Collisions reveal new evidence of ‘anyon’ quasiparticles’ existence

Some types of anyons may eventually be useful for building better quantum computers

Evidence for anyon quasiparticles comes from an anyon collider (shown in colored scanning electron microscope image). Quasiparticles move along paths determined by electrodes (yellow). Two anyons (blue spheres, illustrated) collide at the center and exit to either side.

M. Kumar

Sometimes, two dimensions are better than three.

In the three-dimensional world we live in, there are two classes of elementary particles: bosons and fermions. But in two dimensions, theoretical physicists predict, there’s another option: anyons. Now, scientists report new evidence that anyons exist and that they behave unlike any known particle. Using a tiny “collider,” researchers flung presumed anyons at one another to help confirm their identities, physicists report in the April 10 Science.

All known elementary particles can be classified either fermions or bosons. Electrons, for example, are fermions. Bosons include photons, which are particles of light, and the famed Higgs boson, which explains how particles get mass (SN: 7/4/12). The two classes behave differently: Fermions are loners and avoid one another, while bosons can clump together.

Then, about 40 years ago, “theoreticians predicted that in a two-dimensional world, you could have new particles with different behaviors called anyons,” says physicist Gwendal Fève of the Laboratoire de Physique de l’Ecole Normale Supérieure in Paris.

Anyons fall somewhere in between bosons and fermions, not entirely avoiding one another or clumping up. Since we don’t live in two dimensions, Fève and colleagues searched for anyons within a 2-D layer of material. There, anyons could show up as “quasiparticles,” disturbances within a solid material that behave like particles (SN: 10/3/14). Such quasiparticles can form when gangs of electrons emulate another variety of particle, sort of like how a school of fish can move in a coordinated fashion to mimic a strange, shimmery creature, confusing predators.

Scientists have already seen evidence for anyons within 2-D materials in a strong magnetic field. Quasiparticles in these materials have a charge that is a fraction of an electron’s, as predicted for anyons. But scientists hadn’t yet confirmed that the quasiparticles fully qualify as anyons: Researchers hadn’t seen the expected bunching behavior in between that of bosons and fermions.

In the new experiment, anyons traveled within a 2-D plane sandwiched inside a layered material. The researchers created two streams of anyons, directed so that they would collide in the center and then exit along one of two paths.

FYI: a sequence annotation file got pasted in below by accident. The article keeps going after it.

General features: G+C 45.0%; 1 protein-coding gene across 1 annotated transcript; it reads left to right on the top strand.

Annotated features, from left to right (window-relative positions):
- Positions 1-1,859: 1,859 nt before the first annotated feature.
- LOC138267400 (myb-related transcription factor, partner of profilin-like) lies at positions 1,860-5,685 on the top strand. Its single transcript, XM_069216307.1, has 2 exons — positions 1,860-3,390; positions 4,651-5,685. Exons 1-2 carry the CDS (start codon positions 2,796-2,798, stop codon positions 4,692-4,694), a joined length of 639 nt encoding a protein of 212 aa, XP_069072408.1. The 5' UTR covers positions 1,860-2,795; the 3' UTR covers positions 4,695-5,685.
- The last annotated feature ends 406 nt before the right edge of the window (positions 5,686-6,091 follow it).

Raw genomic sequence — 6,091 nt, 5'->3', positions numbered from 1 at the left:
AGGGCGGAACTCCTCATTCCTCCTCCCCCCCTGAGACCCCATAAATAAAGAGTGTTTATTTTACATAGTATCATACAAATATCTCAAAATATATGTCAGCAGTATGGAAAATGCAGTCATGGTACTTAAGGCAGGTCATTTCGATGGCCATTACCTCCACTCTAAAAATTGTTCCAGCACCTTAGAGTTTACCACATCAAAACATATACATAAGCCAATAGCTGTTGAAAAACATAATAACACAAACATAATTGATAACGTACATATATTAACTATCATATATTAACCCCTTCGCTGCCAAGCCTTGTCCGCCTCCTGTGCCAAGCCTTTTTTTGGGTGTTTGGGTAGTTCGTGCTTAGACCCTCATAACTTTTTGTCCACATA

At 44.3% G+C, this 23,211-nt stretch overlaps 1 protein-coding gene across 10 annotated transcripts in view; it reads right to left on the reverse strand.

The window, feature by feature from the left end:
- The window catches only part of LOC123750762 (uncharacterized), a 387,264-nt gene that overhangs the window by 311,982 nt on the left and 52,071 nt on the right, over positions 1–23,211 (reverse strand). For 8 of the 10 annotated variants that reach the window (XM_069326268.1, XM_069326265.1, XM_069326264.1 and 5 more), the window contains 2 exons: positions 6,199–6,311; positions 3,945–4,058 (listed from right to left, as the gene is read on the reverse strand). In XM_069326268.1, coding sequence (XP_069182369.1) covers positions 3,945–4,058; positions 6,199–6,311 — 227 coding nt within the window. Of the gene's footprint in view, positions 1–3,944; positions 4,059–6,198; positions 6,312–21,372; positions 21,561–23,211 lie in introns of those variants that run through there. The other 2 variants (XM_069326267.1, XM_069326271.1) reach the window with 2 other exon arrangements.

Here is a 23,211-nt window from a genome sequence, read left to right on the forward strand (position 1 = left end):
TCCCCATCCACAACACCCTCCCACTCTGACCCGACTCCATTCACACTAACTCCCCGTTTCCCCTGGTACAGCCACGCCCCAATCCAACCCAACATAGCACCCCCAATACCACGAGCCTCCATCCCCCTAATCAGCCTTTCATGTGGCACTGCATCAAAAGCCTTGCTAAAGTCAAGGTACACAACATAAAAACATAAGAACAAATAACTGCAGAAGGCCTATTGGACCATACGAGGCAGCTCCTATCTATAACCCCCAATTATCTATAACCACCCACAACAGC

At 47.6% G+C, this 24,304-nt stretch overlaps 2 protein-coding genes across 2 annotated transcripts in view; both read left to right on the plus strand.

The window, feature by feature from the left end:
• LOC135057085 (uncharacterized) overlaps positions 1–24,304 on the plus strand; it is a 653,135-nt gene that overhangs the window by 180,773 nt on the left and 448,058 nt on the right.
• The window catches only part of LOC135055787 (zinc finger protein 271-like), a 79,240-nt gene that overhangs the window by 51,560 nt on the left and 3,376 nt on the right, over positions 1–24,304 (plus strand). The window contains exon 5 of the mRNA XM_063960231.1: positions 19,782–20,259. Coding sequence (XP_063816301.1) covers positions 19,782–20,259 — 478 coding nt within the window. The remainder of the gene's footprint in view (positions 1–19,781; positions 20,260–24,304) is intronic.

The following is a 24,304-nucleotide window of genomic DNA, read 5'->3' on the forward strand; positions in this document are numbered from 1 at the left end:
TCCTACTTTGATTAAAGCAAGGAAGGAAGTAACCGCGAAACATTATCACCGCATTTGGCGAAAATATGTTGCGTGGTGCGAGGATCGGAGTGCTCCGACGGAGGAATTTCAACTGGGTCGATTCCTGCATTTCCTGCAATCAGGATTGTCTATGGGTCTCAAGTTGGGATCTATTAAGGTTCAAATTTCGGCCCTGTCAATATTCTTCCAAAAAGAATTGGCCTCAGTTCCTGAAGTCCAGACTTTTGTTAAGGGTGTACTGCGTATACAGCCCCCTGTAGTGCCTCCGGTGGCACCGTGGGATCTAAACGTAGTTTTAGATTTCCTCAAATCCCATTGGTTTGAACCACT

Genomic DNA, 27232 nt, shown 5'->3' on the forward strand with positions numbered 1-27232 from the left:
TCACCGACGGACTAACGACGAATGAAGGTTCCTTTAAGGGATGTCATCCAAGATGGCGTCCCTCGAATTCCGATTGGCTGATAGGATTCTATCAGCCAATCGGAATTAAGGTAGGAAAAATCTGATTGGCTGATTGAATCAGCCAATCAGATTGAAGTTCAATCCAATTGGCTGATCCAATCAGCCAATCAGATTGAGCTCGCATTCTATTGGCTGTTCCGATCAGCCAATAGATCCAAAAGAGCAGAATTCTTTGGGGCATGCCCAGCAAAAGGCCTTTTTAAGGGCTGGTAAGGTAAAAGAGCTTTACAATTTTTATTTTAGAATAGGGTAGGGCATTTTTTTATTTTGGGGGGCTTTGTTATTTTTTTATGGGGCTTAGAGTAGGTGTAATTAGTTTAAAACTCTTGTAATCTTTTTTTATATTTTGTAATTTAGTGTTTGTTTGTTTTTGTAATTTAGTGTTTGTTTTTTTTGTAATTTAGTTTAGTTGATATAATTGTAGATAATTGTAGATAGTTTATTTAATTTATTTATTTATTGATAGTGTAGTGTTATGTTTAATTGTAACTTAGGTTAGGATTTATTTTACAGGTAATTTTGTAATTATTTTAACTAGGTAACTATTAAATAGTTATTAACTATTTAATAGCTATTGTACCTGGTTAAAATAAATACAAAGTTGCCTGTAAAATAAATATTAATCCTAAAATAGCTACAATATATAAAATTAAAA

If the researchers had been colliding antisocial fermions, the particles would have gone their separate ways after the collision. Bosons, on the other hand, would tend to clump at the same exit. In the experiment, the researchers saw clumping, but the amount of clumping, and how it changed as the scientists varied the rate at which anyons were sent into the collider, was consistent with theoretical predictions for anyons.

“It’s quite conclusive. It’s a very carefully performed experiment, and it’s a very hard experiment,” says theoretical physicist Bernd Rosenow of the University of Leipzig in Germany. In 2016, he and colleagues had proposed such an experiment in a study in Physical Review Letters.

When anyons swap places or loop around one another, physicists predict, the quasiparticles’ quantum states are altered. Identifying this process, known as braiding, would more fully clinch the case for the existence of anyons, says physicist Chetan Nayak of Microsoft Quantum and the University of California, Santa Barbara.

Braiding some types of anyons may be a useful technique for building better quantum computers (SN: 6/29/17). Current versions of those computers are highly susceptible to mistakes slipping into calculations. Like a neat plait that keeps unruly hair in line, braided anyons could store information in a manner that is resistant to such errors.

Although the new study hasn’t demonstrated braiding, it gets scientists a step closer to understanding anyons. “It’s a beautiful experiment. It is definitely going beyond what was done in the past,” Nayak says.

Physics writer Emily Conover has a Ph.D. in physics from the University of Chicago. She is a two-time winner of the D.C. Science Writers’ Association Newsbrief award.

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